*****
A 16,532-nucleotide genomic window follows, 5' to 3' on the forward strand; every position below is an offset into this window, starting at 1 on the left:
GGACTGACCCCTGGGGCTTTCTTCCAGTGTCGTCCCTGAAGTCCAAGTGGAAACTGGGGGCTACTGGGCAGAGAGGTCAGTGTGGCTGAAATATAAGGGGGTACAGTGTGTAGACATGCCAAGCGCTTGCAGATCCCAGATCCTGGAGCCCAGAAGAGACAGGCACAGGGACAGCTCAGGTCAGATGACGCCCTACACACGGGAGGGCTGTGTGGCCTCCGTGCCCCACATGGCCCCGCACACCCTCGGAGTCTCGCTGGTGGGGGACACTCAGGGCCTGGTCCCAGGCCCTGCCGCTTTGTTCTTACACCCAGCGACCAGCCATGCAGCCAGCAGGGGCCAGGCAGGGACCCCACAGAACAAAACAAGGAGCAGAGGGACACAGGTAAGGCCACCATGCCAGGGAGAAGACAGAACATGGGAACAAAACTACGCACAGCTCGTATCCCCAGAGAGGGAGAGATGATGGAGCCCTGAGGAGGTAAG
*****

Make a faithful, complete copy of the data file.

A 16,532-nucleotide genomic window follows, 5' to 3' on the forward strand; every position below is an offset into this window, starting at 1 on the left:
GGACTGACCCCTGGGGCTTTCTTCCAGTGTCGTCCCTGAAGTCCAAGTGGAAACTGGGGGCTACTGGGCAGAGAGGTCAGTGTGGCTGAAATATAAGGGGGTACAGTGTGTAGACATGCCAAGCGCTTGCAGATCCCAGATCCTGGAGCCCAGAAGAGACAGGCACAGGGACAGCTCAGGTCAGATGACGCCCTACACACGGGAGGGCTGTGTGGCCTCCGTGCCCCACATGGCCCCGCACACCCTCGGAGTCTCGCTGGTGGGGGACACTCAGGGCCTGGTCCCAGGCCCTGCCGCTTTGTTCTTACACCCAGCGACCAGCCATGCAGCCAGCAGGGGCCAGGCAGGGACCCCACAGAACAAAACAAGGAGCAGAGGGACACAGGTAAGGCCACCATGCCAGGGAGAAGACAGAACATGGGAACAAAACTACGCACAGCTCGTATCCCCAGAGAGGGAGAGATGATGGAGCCCTGAGGAGGTAAG